The Case for Capitalism, Part III

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By Dan Mitchell

Part I of this series featured Dan Hannan explaining how the emergence of capitalism led to mass prosperity, while Part II featured Madeline Grant explaining how competition and cooperation make markets so successful.

Today, in Part III, Andy Puzder compares capitalism with socialism.

The core theoretical argument in the video is that capitalism is based on serving the needs of consumers.

As captured by one of my favorite quotes from Professor Walter Williams, you only make yourself better off in a free market system by serving others.

In a socialist system, by contrast, the only people who get rich are the government elites who plunder the people.

I also like that the video explains that Nordic nations are not socialist. As I’ve also pointed out, there’s no government ownershipcentral planning, and price controls in nations such as Sweden and Denmark.

Those countries do have higher tax burdens and more costly welfare states, which is the main reason they generally rank below the United States in measures of national economic liberty.

More important, the larger fiscal burden in Scandinavia help to explain why Americans enjoy higher living standards.

Indeed, my one complaint about the above video is that it didn’t show any of the data about relative levels of prosperity.

Yes, I want people to understand that Nordic nations have market-based economies, but I also want them to understand that those countries could be significantly more prosperous with less-onerous fiscal policy.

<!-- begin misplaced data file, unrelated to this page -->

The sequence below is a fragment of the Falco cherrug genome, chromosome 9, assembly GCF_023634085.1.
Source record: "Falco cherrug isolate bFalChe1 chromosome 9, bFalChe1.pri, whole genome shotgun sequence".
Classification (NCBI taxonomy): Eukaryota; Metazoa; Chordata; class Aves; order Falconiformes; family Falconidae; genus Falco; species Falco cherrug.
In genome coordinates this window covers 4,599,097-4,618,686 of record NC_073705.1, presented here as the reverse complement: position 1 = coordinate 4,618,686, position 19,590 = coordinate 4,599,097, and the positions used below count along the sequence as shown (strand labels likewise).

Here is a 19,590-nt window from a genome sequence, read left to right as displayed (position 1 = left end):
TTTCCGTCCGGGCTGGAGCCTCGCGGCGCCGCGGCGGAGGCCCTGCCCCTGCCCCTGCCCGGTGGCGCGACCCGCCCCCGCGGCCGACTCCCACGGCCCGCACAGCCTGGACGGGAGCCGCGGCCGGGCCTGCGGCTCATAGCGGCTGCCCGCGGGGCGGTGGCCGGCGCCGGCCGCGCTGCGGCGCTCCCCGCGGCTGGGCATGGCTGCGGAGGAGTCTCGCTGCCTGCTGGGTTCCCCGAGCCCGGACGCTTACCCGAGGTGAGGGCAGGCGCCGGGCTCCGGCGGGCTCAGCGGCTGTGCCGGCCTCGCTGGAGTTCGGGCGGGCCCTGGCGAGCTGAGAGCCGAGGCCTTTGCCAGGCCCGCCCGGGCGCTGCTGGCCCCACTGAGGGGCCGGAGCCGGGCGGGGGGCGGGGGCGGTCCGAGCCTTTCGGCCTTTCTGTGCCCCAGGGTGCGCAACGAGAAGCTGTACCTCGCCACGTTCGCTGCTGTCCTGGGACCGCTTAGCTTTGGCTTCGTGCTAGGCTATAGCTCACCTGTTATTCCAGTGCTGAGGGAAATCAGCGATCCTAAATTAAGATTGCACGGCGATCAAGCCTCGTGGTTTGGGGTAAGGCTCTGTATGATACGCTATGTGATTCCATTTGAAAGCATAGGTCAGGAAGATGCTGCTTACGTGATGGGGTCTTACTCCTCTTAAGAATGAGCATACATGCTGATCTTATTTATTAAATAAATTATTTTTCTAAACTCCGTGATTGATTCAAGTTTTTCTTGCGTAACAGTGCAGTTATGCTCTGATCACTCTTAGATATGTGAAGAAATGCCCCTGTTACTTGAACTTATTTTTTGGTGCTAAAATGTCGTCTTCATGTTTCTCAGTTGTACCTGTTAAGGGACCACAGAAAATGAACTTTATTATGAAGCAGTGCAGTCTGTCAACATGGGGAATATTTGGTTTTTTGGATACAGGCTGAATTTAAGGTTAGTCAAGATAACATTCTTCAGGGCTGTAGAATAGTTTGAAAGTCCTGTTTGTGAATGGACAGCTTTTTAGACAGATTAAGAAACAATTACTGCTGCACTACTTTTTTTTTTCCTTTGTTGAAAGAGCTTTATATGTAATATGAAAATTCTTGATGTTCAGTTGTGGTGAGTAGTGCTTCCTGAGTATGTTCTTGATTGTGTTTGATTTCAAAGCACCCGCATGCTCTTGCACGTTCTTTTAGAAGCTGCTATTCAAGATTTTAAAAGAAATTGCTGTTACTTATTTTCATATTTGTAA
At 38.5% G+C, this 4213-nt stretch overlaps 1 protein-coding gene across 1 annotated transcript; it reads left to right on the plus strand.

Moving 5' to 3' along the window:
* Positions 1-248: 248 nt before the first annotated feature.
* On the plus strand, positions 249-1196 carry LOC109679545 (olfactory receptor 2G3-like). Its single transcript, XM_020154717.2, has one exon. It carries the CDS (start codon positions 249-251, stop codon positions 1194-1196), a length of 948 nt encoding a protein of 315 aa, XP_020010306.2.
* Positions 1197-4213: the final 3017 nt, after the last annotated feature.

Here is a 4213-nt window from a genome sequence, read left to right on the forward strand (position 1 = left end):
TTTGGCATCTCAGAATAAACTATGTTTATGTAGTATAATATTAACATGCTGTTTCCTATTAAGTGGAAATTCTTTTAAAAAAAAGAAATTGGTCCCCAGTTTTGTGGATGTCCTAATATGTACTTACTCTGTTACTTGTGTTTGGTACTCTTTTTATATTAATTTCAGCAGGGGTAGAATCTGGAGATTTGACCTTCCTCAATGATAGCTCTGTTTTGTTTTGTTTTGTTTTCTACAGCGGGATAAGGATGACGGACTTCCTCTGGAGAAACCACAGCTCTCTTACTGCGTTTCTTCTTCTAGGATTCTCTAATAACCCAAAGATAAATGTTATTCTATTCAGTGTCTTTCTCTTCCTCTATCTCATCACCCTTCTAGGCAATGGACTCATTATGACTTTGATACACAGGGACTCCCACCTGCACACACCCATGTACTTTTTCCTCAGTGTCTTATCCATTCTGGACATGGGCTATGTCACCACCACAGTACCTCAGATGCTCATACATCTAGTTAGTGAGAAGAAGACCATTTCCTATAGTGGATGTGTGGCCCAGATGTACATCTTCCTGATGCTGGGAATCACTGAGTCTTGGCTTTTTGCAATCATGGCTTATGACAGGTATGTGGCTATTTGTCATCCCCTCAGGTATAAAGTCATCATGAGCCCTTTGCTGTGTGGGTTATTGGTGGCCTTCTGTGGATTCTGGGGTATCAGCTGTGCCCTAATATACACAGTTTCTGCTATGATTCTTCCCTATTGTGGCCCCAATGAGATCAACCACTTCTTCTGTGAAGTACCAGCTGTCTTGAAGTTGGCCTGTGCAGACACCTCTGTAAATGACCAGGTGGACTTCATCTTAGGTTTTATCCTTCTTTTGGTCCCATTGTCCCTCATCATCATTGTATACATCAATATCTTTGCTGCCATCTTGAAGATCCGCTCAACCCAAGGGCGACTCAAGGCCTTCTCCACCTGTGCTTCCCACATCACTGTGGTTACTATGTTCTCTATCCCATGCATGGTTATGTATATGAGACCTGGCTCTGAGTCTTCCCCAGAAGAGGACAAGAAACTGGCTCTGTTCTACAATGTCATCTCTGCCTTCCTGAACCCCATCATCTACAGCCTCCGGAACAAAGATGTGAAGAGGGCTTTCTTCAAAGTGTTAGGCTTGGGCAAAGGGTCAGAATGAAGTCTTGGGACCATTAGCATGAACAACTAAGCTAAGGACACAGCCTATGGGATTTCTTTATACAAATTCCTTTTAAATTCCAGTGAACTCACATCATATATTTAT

The most powerful data in that regards comes from a Swedish researcher who put together data showing that Americans of Scandinavian descent are much richer than their counterparts who are still in Scandinavia.

So the moral of the story is not only that capitalism is better than socialism, but also that capitalist nations with medium-sized governments do better than capitalist nations with large-sized governments.

P.S. Needless to say, capitalist jurisdictions with small-sized government do best of all.

by Dan Mitchell
Daniel J. Mitchell is a public policy economist in Washington. He’s been a Senior Fellow at the Cato Institute, a Senior Fellow at the Heritage Foundation, an economist for Senator Bob Packwood and the Senate Finance Committee, and a Director of Tax and Budget Policy at Citizens for a Sound Economy. His articles can be found in such publications as the Wall Street Journal, New York Times, Investor’s Business Daily, and Washington Times. Mitchell holds bachelor’s and master’s degrees in economics from the University of Georgia and a Ph.D. in economics from George Mason University. Original article can be viewed here.